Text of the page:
returning to a town full of strangers. I was once a well-known and feared man
in this town. Now I would be the stranger. The thought had my stomach turning.
My forearms tightened as the needle pushed further toward
one hundred on the desolate road. The blackness of night was the perfect
backdrop for the slideshow that was running in my head. All the people, places,
and friends I left behind…the good times with my brothers and the bad times
that destroyed my soul. I shouldn’t have wanted to go back. I should have
embraced my new life. But no matter how much darkness and anger Sugar Maple
triggered, it was still home.
I shook my head, clearing the thoughts. I focused on the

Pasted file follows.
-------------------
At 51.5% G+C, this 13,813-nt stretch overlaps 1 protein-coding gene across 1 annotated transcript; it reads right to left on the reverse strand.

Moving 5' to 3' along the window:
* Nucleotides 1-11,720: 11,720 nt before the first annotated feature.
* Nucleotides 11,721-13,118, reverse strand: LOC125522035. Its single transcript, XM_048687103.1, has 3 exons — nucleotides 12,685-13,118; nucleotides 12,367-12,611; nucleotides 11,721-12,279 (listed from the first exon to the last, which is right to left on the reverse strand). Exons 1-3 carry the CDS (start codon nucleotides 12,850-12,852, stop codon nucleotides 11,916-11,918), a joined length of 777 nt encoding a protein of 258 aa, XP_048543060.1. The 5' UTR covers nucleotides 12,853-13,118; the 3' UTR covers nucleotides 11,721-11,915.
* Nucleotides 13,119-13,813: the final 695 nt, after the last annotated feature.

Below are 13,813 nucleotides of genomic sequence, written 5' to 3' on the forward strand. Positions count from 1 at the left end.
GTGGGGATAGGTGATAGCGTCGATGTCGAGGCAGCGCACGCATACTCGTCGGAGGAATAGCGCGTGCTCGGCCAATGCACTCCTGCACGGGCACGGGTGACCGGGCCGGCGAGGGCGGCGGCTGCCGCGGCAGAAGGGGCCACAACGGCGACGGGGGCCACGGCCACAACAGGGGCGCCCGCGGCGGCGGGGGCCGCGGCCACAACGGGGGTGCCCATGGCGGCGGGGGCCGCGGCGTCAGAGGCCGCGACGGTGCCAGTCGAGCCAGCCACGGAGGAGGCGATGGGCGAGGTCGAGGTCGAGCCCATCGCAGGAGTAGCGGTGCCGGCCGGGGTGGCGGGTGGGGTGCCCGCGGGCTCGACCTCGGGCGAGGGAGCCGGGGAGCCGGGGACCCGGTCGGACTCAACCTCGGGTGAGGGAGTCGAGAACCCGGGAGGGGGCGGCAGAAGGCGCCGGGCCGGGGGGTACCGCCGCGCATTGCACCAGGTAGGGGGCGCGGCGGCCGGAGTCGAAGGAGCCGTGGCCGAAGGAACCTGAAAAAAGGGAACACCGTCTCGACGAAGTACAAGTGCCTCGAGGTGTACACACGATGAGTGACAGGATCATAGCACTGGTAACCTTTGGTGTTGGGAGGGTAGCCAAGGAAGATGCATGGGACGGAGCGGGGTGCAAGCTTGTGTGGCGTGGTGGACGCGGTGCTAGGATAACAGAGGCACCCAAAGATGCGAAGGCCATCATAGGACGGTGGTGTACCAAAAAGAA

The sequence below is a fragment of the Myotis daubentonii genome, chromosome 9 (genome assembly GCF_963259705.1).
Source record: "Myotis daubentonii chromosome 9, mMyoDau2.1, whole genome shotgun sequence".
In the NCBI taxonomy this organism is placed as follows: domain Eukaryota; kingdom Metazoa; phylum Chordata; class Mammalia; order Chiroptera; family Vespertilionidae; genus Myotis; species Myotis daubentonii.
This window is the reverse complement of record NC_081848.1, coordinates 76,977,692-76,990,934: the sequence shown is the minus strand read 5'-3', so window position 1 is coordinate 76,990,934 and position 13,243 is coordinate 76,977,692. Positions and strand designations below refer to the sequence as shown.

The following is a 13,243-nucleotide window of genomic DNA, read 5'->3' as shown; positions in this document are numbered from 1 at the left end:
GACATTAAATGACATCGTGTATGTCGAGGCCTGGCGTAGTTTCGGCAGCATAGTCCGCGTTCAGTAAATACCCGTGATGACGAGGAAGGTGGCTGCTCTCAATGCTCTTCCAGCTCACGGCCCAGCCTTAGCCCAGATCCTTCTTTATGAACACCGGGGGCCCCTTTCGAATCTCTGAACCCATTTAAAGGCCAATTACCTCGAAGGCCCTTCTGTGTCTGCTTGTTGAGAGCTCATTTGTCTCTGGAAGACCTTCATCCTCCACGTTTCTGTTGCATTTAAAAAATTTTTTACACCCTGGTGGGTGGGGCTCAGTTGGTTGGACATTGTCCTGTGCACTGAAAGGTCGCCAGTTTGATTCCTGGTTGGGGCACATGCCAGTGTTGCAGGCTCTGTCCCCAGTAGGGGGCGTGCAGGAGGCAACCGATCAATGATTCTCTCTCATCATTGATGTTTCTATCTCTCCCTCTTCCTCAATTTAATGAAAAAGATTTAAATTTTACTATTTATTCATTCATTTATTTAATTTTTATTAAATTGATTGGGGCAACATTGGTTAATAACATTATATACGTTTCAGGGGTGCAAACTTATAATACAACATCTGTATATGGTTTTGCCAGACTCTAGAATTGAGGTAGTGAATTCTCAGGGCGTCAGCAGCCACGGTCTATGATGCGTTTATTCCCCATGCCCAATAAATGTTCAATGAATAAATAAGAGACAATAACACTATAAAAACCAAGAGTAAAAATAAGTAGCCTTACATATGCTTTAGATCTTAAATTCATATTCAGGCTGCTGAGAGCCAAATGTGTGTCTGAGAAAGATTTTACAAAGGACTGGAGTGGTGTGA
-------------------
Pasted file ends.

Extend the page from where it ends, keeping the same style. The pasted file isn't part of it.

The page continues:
approaching glow of city lights that made the horizon over the mountain appear
bright compared to the inky sky that surrounded it. The May heat and humidity
created a haze blanketing the area.
I slowed my pace to almost a crawl just outside town. On the
hillside, the moon illuminated the bright white chapel and gave it an eerie
glow. It stood tall and menacing, overlooking the bridge into Sugar Maple. Its
angular windows, the way they looked down the hill to the town below, reminded
me of angry, judging eyes.
I tried to keep my eyes forward, but the small graveyard
pulled me to it. The decaying stones of the cemetery were almost as white as
the church. My eyes locked on a single headstone. I swallowed back the lump
that formed in my throat. Every fucking time I entered or left town, I was
forced to pass the painful reminder of what life took from me. I had said
goodbye to three people I loved standing under those tall maple trees, which
always seemed to mock me.